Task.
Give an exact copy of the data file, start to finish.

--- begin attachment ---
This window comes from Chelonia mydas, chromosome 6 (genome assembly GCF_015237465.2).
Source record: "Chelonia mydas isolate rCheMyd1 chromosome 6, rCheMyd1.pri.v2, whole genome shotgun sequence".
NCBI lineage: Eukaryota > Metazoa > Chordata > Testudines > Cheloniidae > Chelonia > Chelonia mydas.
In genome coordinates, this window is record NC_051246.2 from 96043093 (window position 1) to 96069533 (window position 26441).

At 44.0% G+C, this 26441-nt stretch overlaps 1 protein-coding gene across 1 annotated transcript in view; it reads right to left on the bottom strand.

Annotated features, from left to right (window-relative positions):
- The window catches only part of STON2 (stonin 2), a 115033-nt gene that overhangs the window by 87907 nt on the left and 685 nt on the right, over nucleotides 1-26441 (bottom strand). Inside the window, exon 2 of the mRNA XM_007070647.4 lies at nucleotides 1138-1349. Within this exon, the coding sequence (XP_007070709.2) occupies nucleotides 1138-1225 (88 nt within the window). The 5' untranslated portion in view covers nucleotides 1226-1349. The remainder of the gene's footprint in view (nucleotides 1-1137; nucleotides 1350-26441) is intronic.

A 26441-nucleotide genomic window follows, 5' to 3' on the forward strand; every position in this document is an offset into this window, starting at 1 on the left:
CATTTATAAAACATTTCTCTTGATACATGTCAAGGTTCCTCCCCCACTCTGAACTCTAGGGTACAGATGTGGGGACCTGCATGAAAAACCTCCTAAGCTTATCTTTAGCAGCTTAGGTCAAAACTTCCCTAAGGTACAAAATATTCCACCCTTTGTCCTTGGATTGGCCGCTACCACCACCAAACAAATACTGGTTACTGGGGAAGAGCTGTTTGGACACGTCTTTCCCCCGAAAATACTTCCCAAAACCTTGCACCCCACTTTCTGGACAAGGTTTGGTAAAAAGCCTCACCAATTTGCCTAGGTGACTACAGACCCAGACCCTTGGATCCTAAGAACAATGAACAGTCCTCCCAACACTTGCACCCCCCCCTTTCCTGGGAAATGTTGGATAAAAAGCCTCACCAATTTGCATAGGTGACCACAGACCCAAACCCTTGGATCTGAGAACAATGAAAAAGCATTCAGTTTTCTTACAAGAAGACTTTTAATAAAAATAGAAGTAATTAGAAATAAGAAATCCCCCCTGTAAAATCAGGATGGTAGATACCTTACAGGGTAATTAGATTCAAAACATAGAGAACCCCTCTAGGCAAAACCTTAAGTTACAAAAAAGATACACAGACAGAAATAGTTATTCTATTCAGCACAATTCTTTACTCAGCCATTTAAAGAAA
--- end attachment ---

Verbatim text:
This window comes from Chelonia mydas, chromosome 6 (genome assembly GCF_015237465.2).
Source record: "Chelonia mydas isolate rCheMyd1 chromosome 6, rCheMyd1.pri.v2, whole genome shotgun sequence".
NCBI lineage: Eukaryota > Metazoa > Chordata > Testudines > Cheloniidae > Chelonia > Chelonia mydas.
In genome coordinates, this window is record NC_051246.2 from 96043093 (window position 1) to 96069533 (window position 26441).

At 44.0% G+C, this 26441-nt stretch overlaps 1 protein-coding gene across 1 annotated transcript in view; it reads right to left on the bottom strand.

Annotated features, from left to right (window-relative positions):
- The window catches only part of STON2 (stonin 2), a 115033-nt gene that overhangs the window by 87907 nt on the left and 685 nt on the right, over nucleotides 1-26441 (bottom strand). Inside the window, exon 2 of the mRNA XM_007070647.4 lies at nucleotides 1138-1349. Within this exon, the coding sequence (XP_007070709.2) occupies nucleotides 1138-1225 (88 nt within the window). The 5' untranslated portion in view covers nucleotides 1226-1349. The remainder of the gene's footprint in view (nucleotides 1-1137; nucleotides 1350-26441) is intronic.

A 26441-nucleotide genomic window follows, 5' to 3' on the forward strand; every position in this document is an offset into this window, starting at 1 on the left:
CATTTATAAAACATTTCTCTTGATACATGTCAAGGTTCCTCCCCCACTCTGAACTCTAGGGTACAGATGTGGGGACCTGCATGAAAAACCTCCTAAGCTTATCTTTAGCAGCTTAGGTCAAAACTTCCCTAAGGTACAAAATATTCCACCCTTTGTCCTTGGATTGGCCGCTACCACCACCAAACAAATACTGGTTACTGGGGAAGAGCTGTTTGGACACGTCTTTCCCCCGAAAATACTTCCCAAAACCTTGCACCCCACTTTCTGGACAAGGTTTGGTAAAAAGCCTCACCAATTTGCCTAGGTGACTACAGACCCAGACCCTTGGATCCTAAGAACAATGAACAGTCCTCCCAACACTTGCACCCCCCCCTTTCCTGGGAAATGTTGGATAAAAAGCCTCACCAATTTGCATAGGTGACCACAGACCCAAACCCTTGGATCTGAGAACAATGAAAAAGCATTCAGTTTTCTTACAAGAAGACTTTTAATAAAAATAGAAGTAATTAGAAATAAGAAATCCCCCCTGTAAAATCAGGATGGTAGATACCTTACAGGGTAATTAGATTCAAAACATAGAGAACCCCTCTAGGCAAAACCTTAAGTTACAAAAAAGATACACAGACAGAAATAGTTATTCTATTCAGCACAATTCTTTACTCAGCCATTTAAAGAAA